The radical Christian aristocrat: Who was Count Nicholas von Zinzendorf?

A portrait of Count Nicholas von Zinzendorf.Wikimedia Commons

On this day in 1760, a living legend named Count Nicholas von Zinzendorf died.

This count was a rare thing: both noble aristocrat and radical Christian missionary – and his work transformed the church.

Zinzendorf, born Nikolaus Ludwig, was born in Dresden, Germany in 1700. He was the godson of the founder of pietism, Philipp Jakob Spener. Pietism was a branch of Lutheran Christianity which emphasised the importance a heartfelt evangelical faith alongside fervent prayer and Bible study. The Pietist movement influenced much of contemporary evangelicalism, and touched Nikolaus deeply too.

Zinzendorf grew up in the Lutheran Church, but soon broke free to form his own denomination. This began when he took in religious refugees from Moravia and Bohemia and formed a community called Herrnhut on his vast estate. His community signed a document called the Brotherly Agreement in 1727 – and there, many say, began the Moravian Church.

In 1727 the Moravians experienced a spiritual revival that they likened to Pentecost, and it sparked a new missionary dynamic in the community, sending the Moravians across the world and to the Americas. One standout innovation of the community was a 24-hour prayer watch, that allegedly remained uninterrupted for a century. This fervent petition helped inspire the 24/7 prayer movement now practiced by churches across the world.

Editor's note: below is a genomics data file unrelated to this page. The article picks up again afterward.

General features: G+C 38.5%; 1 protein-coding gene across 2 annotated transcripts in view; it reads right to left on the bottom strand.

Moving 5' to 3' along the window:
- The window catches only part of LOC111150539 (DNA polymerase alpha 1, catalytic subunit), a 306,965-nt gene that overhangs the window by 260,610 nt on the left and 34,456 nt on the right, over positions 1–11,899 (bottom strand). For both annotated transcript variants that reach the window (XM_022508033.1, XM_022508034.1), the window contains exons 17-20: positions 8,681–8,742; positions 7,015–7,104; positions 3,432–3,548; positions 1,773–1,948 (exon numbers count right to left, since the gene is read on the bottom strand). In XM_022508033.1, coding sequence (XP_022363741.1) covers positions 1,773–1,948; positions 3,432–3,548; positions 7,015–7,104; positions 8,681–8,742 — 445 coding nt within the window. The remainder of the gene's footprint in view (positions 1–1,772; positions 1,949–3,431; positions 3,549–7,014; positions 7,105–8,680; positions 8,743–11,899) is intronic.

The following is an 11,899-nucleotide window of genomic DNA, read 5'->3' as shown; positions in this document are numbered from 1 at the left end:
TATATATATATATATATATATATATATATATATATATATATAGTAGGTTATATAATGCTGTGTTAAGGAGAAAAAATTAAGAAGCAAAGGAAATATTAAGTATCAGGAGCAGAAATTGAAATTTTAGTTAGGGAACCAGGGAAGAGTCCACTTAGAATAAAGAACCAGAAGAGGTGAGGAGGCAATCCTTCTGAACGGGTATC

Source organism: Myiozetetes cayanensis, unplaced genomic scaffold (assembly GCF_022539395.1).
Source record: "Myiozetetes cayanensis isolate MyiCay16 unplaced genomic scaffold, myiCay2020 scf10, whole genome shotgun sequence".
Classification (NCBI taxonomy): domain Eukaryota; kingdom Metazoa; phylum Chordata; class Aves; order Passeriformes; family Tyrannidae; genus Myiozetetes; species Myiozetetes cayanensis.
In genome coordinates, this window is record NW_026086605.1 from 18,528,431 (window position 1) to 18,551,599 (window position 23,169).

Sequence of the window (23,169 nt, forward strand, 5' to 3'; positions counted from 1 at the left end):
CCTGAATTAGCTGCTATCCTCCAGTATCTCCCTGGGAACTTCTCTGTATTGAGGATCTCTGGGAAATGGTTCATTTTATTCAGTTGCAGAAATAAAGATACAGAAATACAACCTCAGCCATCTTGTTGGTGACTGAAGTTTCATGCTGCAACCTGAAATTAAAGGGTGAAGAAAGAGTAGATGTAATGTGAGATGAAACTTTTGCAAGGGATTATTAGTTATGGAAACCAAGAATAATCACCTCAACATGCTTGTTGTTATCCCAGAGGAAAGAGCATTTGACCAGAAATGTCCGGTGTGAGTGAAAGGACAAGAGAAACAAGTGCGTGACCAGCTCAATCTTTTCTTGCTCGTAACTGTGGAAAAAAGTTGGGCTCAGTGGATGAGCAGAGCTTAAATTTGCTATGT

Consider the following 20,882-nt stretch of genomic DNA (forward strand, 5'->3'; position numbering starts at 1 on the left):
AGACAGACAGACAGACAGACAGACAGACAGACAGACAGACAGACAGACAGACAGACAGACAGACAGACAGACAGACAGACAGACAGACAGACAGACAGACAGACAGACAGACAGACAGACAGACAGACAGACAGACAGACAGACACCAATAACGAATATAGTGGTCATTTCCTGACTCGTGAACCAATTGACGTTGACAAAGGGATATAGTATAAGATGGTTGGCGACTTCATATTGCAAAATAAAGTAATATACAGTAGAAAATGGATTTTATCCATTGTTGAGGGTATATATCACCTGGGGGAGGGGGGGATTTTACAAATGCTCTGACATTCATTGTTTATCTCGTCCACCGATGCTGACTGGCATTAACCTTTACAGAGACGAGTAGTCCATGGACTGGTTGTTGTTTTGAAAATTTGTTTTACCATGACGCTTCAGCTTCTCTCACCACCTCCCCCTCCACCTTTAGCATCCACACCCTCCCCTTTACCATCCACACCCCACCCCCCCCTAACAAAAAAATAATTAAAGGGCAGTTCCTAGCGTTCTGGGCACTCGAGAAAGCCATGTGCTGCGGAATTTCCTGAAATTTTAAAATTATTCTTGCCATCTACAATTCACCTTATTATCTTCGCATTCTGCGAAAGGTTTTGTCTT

Zinzendorf himself was convicted by the suffering of slaves in the Caribbean islands, and since his wealth gave him vast resources, sent many missionaries there, as well as travelling far himself. When Moravians were abused by the islands' plantation owners, the slaves were moved by the Christ-like sacrifice and conviction of the missionaries. 

The count was also a prolific hymn writer, penning some 2,000 in his lifetime. His most famous is 'Jesus, thy blood and righteousness', which includes these verses:

'Bold shall I stand in Thy great day;
For who aught to my charge shall lay?
Fully absolved through these I am
From sin and fear, from guilt and shame.

Jesus, the endless praise to Thee,
Whose boundless mercy hath for me—
For me a full atonement made,
An everlasting ransom paid.

O let the dead now hear Thy voice;
Now bid Thy banished ones rejoice;
Their beauty this, their glorious dress,
Jesus, Thy blood and righteousness.'

Zinzendorf used his great wealth and connections in the service of God and people, and his generous reach stretched across the world. Thousands mourned his death.